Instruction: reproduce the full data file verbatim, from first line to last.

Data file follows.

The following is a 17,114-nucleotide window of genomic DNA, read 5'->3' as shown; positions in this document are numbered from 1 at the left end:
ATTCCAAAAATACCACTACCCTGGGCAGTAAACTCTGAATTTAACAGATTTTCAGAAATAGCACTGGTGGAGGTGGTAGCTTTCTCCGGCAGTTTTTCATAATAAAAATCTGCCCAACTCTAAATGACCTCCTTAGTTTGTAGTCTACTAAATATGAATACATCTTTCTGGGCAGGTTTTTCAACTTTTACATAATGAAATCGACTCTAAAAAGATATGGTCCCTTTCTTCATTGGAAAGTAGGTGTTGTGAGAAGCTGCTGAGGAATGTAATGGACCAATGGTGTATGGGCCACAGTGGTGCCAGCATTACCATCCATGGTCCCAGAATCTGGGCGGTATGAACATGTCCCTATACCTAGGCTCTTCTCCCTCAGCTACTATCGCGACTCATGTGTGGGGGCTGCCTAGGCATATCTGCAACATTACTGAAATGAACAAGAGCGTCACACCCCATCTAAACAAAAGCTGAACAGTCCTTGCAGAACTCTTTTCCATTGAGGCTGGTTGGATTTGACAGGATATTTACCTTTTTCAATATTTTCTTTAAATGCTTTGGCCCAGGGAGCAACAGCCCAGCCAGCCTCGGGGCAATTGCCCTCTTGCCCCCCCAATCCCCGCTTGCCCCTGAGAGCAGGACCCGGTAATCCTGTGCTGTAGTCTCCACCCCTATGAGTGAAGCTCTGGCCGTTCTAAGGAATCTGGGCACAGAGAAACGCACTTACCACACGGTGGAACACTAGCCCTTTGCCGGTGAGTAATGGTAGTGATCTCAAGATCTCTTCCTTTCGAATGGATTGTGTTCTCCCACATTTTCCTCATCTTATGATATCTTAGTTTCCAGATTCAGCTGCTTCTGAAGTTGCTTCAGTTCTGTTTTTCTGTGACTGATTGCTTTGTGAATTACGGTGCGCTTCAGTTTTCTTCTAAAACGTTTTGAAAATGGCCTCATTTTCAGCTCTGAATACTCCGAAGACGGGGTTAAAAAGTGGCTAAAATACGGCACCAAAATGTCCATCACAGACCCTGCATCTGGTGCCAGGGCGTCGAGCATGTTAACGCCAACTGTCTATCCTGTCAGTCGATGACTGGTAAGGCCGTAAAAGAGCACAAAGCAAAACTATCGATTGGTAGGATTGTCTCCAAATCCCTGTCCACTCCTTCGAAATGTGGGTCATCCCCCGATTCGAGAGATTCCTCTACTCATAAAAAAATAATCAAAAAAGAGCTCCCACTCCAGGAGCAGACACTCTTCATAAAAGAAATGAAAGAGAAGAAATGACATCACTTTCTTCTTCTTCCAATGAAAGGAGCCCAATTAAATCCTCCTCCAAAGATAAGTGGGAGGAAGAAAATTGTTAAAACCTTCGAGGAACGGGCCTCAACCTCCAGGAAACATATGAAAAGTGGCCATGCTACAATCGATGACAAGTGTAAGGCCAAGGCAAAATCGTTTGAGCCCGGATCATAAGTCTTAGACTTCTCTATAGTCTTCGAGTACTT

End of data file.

The following is a 17,114-nucleotide window of genomic DNA, read 5'->3' as shown; positions in this document are numbered from 1 at the left end:
ATTCCAAAAATACCACTACCCTGGGCAGTAAACTCTGAATTTAACAGATTTTCAGAAATAGCACTGGTGGAGGTGGTAGCTTTCTCCGGCAGTTTTTCATAATAAAAATCTGCCCAACTCTAAATGACCTCCTTAGTTTGTAGTCTACTAAATATGAATACATCTTTCTGGGCAGGTTTTTCAACTTTTACATAATGAAATCGACTCTAAAAAGATATGGTCCCTTTCTTCATTGGAAAGTAGGTGTTGTGAGAAGCTGCTGAGGAATGTAATGGACCAATGGTGTATGGGCCACAGTGGTGCCAGCATTACCATCCATGGTCCCAGAATCTGGGCGGTATGAACATGTCCCTATACCTAGGCTCTTCTCCCTCAGCTACTATCGCGACTCATGTGTGGGGGCTGCCTAGGCATATCTGCAACATTACTGAAATGAACAAGAGCGTCACACCCCATCTAAACAAAAGCTGAACAGTCCTTGCAGAACTCTTTTCCATTGAGGCTGGTTGGATTTGACAGGATATTTACCTTTTTCAATATTTTCTTTAAATGCTTTGGCCCAGGGAGCAACAGCCCAGCCAGCCTCGGGGCAATTGCCCTCTTGCCCCCCCAATCCCCGCTTGCCCCTGAGAGCAGGACCCGGTAATCCTGTGCTGTAGTCTCCACCCCTATGAGTGAAGCTCTGGCCGTTCTAAGGAATCTGGGCACAGAGAAACGCACTTACCACACGGTGGAACACTAGCCCTTTGCCGGTGAGTAATGGTAGTGATCTCAAGATCTCTTCCTTTCGAATGGATTGTGTTCTCCCACATTTTCCTCATCTTATGATATCTTAGTTTCCAGATTCAGCTGCTTCTGAAGTTGCTTCAGTTCTGTTTTTCTGTGACTGATTGCTTTGTGAATTACGGTGCGCTTCAGTTTTCTTCTAAAACGTTTTGAAAATGGCCTCATTTTCAGCTCTGAATACTCCGAAGACGGGGTTAAAAAGTGGCTAAAATACGGCACCAAAATGTCCATCACAGACCCTGCATCTGGTGCCAGGGCGTCGAGCATGTTAACGCCAACTGTCTATCCTGTCAGTCGATGACTGGTAAGGCCGTAAAAGAGCACAAAGCAAAACTATCGATTGGTAGGATTGTCTCCAAATCCCTGTCCACTCCTTCGAAATGTGGGTCATCCCCCGATTCGAGAGATTCCTCTACTCATAAAAAAATAATCAAAAAAGAGCTCCCACTCCAGGAGCAGACACTCTTCATAAAAGAAATGAAAGAGAAGAAATGACATCACTTTCTTCTTCTTCCAATGAAAGGAGCCCAATTAAATCCTCCTCCAAAGATAAGTGGGAGGAAGAAAATTGTTAAAACCTTCGAGGAACGGGCCTCAACCTCCAGGAAACATATGAAAAGTGGCCATGCTACAATCGATGACAAGTGTAAGGCCAAGGCAAAATCGTTTGAGCCCGGATCATAAGTCTTAGACTTCTCTATAGTCTTCGAGTACTT